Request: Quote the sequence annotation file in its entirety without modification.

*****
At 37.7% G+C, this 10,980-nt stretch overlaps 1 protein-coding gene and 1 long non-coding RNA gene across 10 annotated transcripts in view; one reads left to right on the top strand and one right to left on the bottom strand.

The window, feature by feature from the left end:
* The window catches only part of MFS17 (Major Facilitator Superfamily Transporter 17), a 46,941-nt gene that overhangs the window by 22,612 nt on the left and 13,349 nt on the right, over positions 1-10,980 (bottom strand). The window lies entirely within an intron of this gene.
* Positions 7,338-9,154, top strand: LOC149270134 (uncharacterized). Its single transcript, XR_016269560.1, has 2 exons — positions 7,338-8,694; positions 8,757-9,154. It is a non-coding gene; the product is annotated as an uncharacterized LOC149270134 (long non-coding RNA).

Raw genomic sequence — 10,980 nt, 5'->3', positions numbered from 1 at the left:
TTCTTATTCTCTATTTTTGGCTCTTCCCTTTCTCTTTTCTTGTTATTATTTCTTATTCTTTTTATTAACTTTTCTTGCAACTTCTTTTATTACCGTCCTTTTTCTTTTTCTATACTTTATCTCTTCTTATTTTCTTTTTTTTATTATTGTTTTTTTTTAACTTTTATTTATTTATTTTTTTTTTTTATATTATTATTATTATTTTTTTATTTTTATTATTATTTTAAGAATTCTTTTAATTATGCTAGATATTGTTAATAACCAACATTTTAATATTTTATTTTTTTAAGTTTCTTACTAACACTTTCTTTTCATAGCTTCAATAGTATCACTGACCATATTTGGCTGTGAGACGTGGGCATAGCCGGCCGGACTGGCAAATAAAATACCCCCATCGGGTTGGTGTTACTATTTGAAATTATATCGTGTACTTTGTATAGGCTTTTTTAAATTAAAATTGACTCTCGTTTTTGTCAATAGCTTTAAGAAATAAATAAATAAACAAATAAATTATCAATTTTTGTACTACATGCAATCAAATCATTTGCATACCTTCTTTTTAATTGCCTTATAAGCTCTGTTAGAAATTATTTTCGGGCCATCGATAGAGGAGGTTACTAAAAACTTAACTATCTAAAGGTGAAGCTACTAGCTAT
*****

At 37.7% G+C, this 10,980-nt stretch overlaps 1 protein-coding gene and 1 long non-coding RNA gene across 10 annotated transcripts in view; one reads left to right on the top strand and one right to left on the bottom strand.

The window, feature by feature from the left end:
* The window catches only part of MFS17 (Major Facilitator Superfamily Transporter 17), a 46,941-nt gene that overhangs the window by 22,612 nt on the left and 13,349 nt on the right, over positions 1-10,980 (bottom strand). The window lies entirely within an intron of this gene.
* Positions 7,338-9,154, top strand: LOC149270134 (uncharacterized). Its single transcript, XR_016269560.1, has 2 exons — positions 7,338-8,694; positions 8,757-9,154. It is a non-coding gene; the product is annotated as an uncharacterized LOC149270134 (long non-coding RNA).

Raw genomic sequence — 10,980 nt, 5'->3', positions numbered from 1 at the left:
TTCTTATTCTCTATTTTTGGCTCTTCCCTTTCTCTTTTCTTGTTATTATTTCTTATTCTTTTTATTAACTTTTCTTGCAACTTCTTTTATTACCGTCCTTTTTCTTTTTCTATACTTTATCTCTTCTTATTTTCTTTTTTTTATTATTGTTTTTTTTTAACTTTTATTTATTTATTTTTTTTTTTTATATTATTATTATTATTTTTTTATTTTTATTATTATTTTAAGAATTCTTTTAATTATGCTAGATATTGTTAATAACCAACATTTTAATATTTTATTTTTTTAAGTTTCTTACTAACACTTTCTTTTCATAGCTTCAATAGTATCACTGACCATATTTGGCTGTGAGACGTGGGCATAGCCGGCCGGACTGGCAAATAAAATACCCCCATCGGGTTGGTGTTACTATTTGAAATTATATCGTGTACTTTGTATAGGCTTTTTTAAATTAAAATTGACTCTCGTTTTTGTCAATAGCTTTAAGAAATAAATAAATAAACAAATAAATTATCAATTTTTGTACTACATGCAATCAAATCATTTGCATACCTTCTTTTTAATTGCCTTATAAGCTCTGTTAGAAATTATTTTCGGGCCATCGATAGAGGAGGTTACTAAAAACTTAACTATCTAAAGGTGAAGCTACTAGCTAT